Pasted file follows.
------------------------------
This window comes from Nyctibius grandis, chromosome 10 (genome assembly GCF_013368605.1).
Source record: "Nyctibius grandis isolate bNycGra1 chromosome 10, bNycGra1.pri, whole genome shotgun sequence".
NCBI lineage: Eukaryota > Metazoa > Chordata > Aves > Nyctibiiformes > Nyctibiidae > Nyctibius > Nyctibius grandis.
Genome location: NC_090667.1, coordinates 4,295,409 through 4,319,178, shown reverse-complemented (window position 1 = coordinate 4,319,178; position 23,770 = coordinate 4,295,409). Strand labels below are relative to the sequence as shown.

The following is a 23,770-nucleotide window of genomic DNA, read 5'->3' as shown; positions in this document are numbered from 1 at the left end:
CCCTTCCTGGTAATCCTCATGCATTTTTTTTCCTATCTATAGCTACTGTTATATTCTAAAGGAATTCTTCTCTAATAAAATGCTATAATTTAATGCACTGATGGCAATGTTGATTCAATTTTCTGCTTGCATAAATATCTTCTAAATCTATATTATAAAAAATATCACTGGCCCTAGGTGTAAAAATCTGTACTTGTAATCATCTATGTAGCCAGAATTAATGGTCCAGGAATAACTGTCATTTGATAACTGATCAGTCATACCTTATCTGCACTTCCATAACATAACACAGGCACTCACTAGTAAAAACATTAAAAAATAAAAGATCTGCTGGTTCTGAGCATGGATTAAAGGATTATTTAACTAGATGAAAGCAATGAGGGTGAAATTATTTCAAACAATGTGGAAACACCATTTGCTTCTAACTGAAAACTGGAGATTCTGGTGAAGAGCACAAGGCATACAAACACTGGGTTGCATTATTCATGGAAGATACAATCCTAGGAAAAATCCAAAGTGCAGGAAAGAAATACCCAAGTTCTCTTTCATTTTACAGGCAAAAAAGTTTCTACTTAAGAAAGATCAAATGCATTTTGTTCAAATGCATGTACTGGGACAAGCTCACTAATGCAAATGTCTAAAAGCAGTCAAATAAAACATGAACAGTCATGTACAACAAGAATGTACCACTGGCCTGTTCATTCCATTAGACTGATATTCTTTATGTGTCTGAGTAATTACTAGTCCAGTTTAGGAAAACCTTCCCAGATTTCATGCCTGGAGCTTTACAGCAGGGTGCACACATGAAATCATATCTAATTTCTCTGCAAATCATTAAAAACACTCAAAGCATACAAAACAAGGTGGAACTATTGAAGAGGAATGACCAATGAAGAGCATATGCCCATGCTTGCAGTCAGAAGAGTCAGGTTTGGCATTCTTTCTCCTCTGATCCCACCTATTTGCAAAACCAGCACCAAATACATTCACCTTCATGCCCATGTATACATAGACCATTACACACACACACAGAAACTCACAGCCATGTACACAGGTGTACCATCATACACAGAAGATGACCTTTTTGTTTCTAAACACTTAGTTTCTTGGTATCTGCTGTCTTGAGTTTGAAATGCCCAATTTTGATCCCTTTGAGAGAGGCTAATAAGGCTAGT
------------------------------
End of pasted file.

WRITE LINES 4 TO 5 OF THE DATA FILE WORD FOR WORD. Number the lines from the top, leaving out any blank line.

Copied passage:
Genome location: NC_090667.1, coordinates 4,295,409 through 4,319,178, shown reverse-complemented (window position 1 = coordinate 4,319,178; position 23,770 = coordinate 4,295,409). Strand labels below are relative to the sequence as shown.

The following is a 23,770-nucleotide window of genomic DNA, read 5'->3' as shown; positions in this document are numbered from 1 at the left end: